"Wishing to find out whether there is anything in the theory which has been suggested, and which has become somewhat popular in the East-end, that the trunk of the woman found in Pinchin-street, last Tuesday morning has come from some dissecting room, a correspondent of the Pall Mall Gazette called at the London Hospital and had a chat with one of the resident surgeons. “I am not at all surprised,” said the doctor, smiling, “that many people think this affair a hoax on the part of medical students. It is, of course, within the range of possibility that students may get possession of a body; but as to the theory that this particular trunk has been taken from some dissecting room, it is really, in my opinion, absurd. It is the most unlikely thing in the world that a trunk should be in a state in which I understand this one to be in, after being in the dissecting room. It is against dissecting room rules that it should be as it is.” “Will you kindly explain how?” “Well, you see, there are standing rules for dissecting bodies. The corpse is dissected in a thoroughly systematic fashion. It is left almost entirely to the students. The body is laid out on the dissecting table, and each student takes a certain part. By the time a body is dissected it is, as you may imagine, quite unrecognisable.” “Is it a fact, as you have seen alleged, that it is a common thing for students to possess themselves of portions of bodies after dissection?” “Oh, yes. They often take away a foot or a hand, but it is not very likely that the would cart home a head or a leg.” “What, may I ask, is done with the remains after dissection?” “The different portions are collected and the whole buried together.” “May I inquire where you get your dissecting room subjects from here?” “We get them generally from the workhouse, as at Cambridge, where the workhouse authorities have a sort of stock supply.” “Could students obtain a body from the workhouse on their own account?” “Well, that I can’t say. It might be possible for them to do so. I may observe so long as I remember that even if this trunk affair is a hoax by medical students, none of our young men have anything to do with it, because they are all away just now. This is vacation time, and the dissecting room is not open.” “From what you have heard about this trunk, do you think that great surgical skill must have been possessed by the person or persons who dismembered it?” “Of course I have not seen the remains, and I can only go by what I have read and heard; but let me say that it is ridiculous to talk about surgical skill in the way that people are doing in connection with the Whitechapel horrors. Any butcher could do what has been done in any of the cases, this trunk case included. One does not necessarily require to be a doctor or a medical student to be able to dismember a body. I think there has been rather too much made of this point in connection with the murders.”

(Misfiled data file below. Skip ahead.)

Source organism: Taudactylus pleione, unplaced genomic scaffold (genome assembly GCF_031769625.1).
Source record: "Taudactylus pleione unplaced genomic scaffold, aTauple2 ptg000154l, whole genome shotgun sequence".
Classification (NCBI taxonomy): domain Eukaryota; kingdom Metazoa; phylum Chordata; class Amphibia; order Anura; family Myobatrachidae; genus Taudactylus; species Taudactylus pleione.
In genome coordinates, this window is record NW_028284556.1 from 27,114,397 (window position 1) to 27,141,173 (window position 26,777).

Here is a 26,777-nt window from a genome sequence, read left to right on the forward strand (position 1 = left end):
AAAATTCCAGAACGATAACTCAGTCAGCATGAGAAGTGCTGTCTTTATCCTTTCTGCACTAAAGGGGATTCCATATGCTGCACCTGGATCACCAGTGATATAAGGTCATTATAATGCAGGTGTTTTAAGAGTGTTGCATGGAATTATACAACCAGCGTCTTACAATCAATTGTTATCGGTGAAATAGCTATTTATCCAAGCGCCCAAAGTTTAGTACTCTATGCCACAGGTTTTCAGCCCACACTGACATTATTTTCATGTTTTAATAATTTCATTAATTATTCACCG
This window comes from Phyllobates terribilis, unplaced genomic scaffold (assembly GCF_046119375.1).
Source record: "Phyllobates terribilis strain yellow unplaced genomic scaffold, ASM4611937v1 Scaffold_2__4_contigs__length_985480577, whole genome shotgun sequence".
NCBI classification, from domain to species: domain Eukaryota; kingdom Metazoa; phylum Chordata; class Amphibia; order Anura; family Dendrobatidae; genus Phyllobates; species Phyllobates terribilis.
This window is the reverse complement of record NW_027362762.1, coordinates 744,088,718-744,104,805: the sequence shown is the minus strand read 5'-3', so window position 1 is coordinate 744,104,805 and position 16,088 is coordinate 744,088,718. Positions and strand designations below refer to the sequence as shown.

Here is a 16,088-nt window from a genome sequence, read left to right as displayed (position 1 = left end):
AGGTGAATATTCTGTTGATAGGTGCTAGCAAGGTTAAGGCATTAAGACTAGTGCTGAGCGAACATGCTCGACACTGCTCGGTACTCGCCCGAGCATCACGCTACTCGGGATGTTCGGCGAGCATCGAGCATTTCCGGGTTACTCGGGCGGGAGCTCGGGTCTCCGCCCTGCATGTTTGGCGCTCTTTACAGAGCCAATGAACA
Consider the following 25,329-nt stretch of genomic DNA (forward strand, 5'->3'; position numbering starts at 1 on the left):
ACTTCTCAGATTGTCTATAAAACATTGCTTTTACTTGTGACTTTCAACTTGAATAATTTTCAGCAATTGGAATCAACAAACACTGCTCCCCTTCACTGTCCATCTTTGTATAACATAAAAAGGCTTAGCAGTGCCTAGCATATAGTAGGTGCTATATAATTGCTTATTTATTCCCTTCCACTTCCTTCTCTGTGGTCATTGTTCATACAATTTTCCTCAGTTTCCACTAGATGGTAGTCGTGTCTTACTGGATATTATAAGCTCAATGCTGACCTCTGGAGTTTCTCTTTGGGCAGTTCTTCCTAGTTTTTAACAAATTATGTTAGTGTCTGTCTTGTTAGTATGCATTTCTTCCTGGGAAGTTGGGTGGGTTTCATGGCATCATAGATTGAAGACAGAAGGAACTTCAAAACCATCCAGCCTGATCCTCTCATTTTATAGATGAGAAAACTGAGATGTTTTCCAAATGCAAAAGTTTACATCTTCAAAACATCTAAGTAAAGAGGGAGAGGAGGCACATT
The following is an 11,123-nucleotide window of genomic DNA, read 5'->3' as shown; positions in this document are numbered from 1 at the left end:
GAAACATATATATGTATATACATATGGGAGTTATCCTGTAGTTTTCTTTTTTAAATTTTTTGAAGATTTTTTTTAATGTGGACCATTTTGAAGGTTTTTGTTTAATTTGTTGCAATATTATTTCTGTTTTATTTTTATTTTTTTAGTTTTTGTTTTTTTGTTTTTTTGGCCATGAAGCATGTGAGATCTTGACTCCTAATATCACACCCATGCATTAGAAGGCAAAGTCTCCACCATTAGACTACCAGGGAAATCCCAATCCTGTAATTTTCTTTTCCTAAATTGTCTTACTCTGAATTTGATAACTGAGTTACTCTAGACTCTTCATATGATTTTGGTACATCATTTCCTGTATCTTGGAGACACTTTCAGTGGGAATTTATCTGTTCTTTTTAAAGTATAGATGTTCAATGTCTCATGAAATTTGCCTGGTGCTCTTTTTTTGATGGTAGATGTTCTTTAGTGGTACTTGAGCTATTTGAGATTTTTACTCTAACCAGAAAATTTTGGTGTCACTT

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      • #48